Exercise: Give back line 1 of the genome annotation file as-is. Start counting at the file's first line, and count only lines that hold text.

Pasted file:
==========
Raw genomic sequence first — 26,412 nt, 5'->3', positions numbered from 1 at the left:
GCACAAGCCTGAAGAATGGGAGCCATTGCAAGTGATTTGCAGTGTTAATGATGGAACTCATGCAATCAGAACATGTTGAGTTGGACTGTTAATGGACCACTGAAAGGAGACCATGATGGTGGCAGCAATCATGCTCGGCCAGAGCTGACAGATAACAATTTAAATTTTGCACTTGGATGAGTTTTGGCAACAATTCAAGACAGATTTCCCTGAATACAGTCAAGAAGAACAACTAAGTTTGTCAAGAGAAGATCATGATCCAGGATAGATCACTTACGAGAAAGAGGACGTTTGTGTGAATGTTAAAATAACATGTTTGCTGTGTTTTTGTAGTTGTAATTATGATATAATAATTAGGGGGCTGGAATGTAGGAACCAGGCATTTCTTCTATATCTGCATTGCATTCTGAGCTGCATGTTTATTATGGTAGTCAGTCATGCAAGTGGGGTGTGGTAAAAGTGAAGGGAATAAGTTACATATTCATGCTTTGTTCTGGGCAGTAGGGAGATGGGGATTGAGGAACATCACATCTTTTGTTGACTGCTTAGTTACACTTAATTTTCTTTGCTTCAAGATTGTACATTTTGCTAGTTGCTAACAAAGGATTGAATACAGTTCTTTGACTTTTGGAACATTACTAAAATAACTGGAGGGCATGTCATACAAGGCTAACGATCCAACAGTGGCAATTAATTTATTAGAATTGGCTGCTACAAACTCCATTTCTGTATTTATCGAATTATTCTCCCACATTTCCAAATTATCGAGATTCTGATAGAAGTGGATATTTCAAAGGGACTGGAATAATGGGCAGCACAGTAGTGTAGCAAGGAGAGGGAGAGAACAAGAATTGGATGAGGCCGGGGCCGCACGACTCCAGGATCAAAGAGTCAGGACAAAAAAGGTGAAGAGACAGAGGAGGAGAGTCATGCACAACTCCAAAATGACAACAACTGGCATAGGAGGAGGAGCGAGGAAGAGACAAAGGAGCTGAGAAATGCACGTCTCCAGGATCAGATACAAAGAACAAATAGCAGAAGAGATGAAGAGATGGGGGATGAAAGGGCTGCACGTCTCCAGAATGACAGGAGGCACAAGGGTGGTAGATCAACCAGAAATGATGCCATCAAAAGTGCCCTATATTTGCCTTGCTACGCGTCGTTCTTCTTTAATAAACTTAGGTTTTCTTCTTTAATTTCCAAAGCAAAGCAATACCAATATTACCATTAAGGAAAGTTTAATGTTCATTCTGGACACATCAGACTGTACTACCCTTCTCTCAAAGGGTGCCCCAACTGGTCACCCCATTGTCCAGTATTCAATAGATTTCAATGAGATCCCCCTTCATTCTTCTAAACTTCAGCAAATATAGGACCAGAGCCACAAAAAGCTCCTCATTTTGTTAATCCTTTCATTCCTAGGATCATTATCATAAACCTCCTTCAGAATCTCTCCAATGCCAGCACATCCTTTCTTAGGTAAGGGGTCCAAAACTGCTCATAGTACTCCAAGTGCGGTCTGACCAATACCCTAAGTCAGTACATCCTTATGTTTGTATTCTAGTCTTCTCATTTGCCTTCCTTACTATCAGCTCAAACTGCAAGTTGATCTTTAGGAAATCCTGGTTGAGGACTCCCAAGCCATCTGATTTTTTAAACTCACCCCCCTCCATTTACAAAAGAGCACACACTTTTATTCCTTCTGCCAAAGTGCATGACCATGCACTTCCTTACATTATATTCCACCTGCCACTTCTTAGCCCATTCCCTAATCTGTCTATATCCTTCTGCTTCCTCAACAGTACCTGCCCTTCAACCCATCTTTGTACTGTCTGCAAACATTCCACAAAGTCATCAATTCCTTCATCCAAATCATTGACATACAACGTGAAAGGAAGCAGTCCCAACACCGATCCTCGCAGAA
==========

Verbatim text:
Raw genomic sequence first — 26,412 nt, 5'->3', positions numbered from 1 at the left: